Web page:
What if the states started to fight back against federal refusal to protect American borders? What if they started challenging, even nullifying, federal actions that promote illegal aliens coming and staying here?
Despite the centralization of America since at least 1865, the 50 states retain a surprising amount of autonomy. And oddly enough, the flood of immigration since the 1965 open-borders reform is eroding the centralization that was cemented in place a century earlier. Demographically, the states differ much more in 2015 than they did in 1965, turning E pluribus unum on its head, as Al Gore did in 1994: “Out of one, many.”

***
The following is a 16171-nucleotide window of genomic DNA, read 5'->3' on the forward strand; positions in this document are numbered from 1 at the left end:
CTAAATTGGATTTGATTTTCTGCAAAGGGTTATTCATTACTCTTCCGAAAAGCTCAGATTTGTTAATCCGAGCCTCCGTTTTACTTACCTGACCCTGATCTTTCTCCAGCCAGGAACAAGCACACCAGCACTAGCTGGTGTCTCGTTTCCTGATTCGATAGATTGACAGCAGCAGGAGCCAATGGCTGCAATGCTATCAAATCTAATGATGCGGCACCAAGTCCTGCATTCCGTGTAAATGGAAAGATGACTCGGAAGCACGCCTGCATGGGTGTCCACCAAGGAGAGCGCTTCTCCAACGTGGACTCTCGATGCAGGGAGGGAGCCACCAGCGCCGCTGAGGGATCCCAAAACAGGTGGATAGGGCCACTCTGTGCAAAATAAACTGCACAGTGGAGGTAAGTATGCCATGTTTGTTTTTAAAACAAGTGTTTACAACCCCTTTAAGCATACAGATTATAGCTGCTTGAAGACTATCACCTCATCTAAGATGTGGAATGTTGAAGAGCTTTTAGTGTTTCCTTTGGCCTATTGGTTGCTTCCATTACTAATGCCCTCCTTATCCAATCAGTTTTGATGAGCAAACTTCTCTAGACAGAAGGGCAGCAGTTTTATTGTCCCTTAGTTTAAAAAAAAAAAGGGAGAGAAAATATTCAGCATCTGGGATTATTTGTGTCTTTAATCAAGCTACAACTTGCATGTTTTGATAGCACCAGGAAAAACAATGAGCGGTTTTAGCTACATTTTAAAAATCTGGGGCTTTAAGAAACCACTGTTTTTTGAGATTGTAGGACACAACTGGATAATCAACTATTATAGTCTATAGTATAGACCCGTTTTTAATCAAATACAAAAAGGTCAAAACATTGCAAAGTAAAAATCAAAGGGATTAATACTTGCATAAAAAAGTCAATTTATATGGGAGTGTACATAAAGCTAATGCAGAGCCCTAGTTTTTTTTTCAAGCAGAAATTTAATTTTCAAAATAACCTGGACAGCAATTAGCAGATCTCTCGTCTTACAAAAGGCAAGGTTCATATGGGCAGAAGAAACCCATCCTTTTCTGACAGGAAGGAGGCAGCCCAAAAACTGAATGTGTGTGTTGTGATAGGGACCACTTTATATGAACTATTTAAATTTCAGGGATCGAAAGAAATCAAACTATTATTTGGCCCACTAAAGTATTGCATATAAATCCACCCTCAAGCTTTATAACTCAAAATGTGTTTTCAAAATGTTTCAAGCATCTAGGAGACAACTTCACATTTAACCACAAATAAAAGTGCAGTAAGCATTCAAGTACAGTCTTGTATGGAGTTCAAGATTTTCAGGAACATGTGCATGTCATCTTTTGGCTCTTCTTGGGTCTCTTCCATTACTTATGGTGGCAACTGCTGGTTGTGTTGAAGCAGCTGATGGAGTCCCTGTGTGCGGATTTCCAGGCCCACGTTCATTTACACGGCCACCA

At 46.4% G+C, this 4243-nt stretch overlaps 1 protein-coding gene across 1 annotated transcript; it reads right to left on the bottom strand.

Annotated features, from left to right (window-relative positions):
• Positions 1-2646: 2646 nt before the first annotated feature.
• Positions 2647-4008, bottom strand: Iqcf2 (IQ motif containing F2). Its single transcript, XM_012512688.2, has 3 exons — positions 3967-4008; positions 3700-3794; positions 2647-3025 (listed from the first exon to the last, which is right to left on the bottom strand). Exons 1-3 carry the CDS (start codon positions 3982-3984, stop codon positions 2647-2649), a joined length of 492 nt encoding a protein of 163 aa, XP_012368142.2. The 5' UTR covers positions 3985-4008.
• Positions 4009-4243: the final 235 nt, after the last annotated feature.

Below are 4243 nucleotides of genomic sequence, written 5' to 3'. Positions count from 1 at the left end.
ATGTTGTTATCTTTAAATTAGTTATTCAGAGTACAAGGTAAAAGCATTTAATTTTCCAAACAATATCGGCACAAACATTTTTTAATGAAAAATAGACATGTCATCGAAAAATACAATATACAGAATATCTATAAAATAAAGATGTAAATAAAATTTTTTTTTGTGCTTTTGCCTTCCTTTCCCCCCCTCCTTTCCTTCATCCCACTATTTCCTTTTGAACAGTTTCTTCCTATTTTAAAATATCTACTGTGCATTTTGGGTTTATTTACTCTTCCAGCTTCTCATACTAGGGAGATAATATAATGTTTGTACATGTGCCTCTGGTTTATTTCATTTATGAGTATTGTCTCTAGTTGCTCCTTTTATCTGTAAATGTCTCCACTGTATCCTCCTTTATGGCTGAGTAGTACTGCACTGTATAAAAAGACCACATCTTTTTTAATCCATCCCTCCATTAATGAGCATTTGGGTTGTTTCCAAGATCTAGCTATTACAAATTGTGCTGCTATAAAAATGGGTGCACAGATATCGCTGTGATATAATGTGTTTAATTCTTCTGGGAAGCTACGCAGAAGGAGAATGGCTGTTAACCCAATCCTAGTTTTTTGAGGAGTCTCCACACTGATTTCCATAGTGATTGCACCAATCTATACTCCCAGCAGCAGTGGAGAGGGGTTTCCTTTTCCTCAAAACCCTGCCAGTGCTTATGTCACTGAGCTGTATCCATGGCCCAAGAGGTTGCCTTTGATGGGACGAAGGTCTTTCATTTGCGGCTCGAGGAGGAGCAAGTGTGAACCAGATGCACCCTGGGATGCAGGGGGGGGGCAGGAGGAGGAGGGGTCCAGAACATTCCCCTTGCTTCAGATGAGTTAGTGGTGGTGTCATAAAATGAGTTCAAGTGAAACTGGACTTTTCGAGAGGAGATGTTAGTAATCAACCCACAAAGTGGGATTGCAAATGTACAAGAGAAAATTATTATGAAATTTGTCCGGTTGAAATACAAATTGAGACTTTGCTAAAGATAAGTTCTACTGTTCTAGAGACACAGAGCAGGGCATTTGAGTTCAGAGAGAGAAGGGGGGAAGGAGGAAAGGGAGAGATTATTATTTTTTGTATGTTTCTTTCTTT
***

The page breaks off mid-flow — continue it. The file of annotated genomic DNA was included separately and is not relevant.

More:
If activists want to reform immigration at the state level, the first battle should be over language, Michael Johns told me. He’s a 30-year conservative activist, former Heritage Foundation scholar, and current advisor to Tea Party groups. “We’ve lost control of the debate, the words we use,” he said. “These really aren’t immigrants in the traditional sense. Their very first act on entering the country was to violate the federal law and the state law. And they’ve continued in many cases to be violators of the law.”
Even “illegal immigrant” isn’t accurate, he said, though it is used by Heritage and other conservative groups. He says that the lawbreakers...